NEW YORK (Reuters) - A New York City prosecutor’s office joined the U.S. Justice Department on Thursday in a $79 million effort to help police in 20 U.S. states process untested rape kits that can provide physical evidence to help solve sexual assaults.
Manhattan District Attorney Cyrus Vance said his office awarded $38 million in grants toward the initiative, saying that collecting forensic evidence linked to sex assaults across the country could help solve similar unsolved crimes in New York.
The money, which will be allocated alongside $41 million from federal prosecutors, will be used to test medical evidence collected after sexual assaults in jurisdictions with the largest backlogs across the United States, as well as to analyze why the kits have remained untested.
“You’re as likely to find the rapist from Times Square in Ogden, Utah, as you are in Times Square. You’re as likely to find him in Oregon or Mississippi as you are in Times Square,” said Vice President Joe Biden, who joined Vance for Thursday’s announcement. “In turn, you bring closure for the woman in New York, or the man.”
The announcement expanded on the White House’s Sexual Assault Kit Initiative, launched earlier this year, which promised to tackle the estimated backlog of 400,000 untested rape kits in crime labs across the country.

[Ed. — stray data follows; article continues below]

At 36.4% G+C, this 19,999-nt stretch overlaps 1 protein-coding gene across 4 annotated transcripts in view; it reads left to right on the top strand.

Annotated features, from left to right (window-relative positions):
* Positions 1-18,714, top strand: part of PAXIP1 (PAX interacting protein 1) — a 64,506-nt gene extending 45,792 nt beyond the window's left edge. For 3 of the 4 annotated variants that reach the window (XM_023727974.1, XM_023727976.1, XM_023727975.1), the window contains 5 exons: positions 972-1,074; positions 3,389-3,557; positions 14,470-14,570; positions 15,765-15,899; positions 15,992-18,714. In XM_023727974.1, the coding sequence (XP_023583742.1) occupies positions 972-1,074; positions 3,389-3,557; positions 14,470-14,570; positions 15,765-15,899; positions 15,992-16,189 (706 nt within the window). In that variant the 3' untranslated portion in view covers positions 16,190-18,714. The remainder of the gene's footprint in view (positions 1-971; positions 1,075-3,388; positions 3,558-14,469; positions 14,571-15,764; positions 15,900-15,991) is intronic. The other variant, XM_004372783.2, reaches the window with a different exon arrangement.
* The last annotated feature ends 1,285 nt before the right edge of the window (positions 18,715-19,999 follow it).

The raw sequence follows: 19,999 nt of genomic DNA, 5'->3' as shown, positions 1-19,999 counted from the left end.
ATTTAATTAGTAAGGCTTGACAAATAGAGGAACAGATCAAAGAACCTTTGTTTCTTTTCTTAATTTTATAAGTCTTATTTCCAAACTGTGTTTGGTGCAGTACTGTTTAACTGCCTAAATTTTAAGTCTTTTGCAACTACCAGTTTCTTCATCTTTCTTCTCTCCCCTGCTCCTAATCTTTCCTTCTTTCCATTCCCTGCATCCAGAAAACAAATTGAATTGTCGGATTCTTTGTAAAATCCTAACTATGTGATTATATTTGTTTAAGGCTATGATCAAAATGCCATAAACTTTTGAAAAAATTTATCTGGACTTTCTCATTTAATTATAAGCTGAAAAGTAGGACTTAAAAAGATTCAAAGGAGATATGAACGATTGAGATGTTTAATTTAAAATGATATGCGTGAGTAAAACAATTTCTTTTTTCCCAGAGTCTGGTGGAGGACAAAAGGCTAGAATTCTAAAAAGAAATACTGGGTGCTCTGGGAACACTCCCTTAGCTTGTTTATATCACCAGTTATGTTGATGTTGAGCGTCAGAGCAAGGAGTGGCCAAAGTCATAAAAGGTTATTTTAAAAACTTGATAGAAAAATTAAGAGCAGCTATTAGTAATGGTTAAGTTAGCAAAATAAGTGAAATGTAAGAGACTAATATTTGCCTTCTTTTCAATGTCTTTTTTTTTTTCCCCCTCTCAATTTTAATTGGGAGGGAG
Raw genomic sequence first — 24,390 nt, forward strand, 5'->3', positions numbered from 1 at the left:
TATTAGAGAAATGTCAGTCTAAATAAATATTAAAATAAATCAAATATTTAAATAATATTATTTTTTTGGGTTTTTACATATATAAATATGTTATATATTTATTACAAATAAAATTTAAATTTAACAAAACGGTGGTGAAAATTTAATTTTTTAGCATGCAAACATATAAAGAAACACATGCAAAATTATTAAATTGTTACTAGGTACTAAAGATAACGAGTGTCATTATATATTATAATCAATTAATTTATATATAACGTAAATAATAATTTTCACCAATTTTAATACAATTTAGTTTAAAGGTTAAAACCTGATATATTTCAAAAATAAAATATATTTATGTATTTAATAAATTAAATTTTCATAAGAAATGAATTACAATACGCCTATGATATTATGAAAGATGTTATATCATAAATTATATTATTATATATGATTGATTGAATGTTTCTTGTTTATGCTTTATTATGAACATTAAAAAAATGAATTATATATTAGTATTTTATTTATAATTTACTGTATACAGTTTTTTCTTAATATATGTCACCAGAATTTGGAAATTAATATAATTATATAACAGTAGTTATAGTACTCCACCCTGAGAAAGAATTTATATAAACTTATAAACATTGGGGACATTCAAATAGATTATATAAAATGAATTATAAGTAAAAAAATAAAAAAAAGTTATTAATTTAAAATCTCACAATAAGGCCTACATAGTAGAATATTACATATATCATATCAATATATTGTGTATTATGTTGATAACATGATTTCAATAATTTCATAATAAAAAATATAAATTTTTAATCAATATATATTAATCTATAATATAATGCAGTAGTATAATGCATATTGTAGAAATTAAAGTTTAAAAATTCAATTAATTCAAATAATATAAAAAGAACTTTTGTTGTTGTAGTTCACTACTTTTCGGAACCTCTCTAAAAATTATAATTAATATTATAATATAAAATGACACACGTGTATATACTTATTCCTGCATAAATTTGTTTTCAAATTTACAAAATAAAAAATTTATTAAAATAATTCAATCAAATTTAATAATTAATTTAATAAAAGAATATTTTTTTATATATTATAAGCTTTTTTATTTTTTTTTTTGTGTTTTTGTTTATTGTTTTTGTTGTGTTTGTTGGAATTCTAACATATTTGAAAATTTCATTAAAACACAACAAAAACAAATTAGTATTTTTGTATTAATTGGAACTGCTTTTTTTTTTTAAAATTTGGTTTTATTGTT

New York City eliminated its backlog of 17,000 rape kits in 2003 and then adopted a policy of testing every kit.
“Tackling the national rape kit backlog means addressing a women’s and human rights issue that has been ignored for far too long. We are refusing to accept that some criminal justice problems are just too big – too ingrained, too controversial, too expensive – to solve,” Vance said.
Biden, who could become a Democratic candidate in the 2016 presidential election campaign, has taken up the sex assault issue in the past, calling rape on campus an “epidemic” and championing the Violence Against Women Act.
Reporting by Katie Reilly; Editing by Scott Malone and Peter Cooney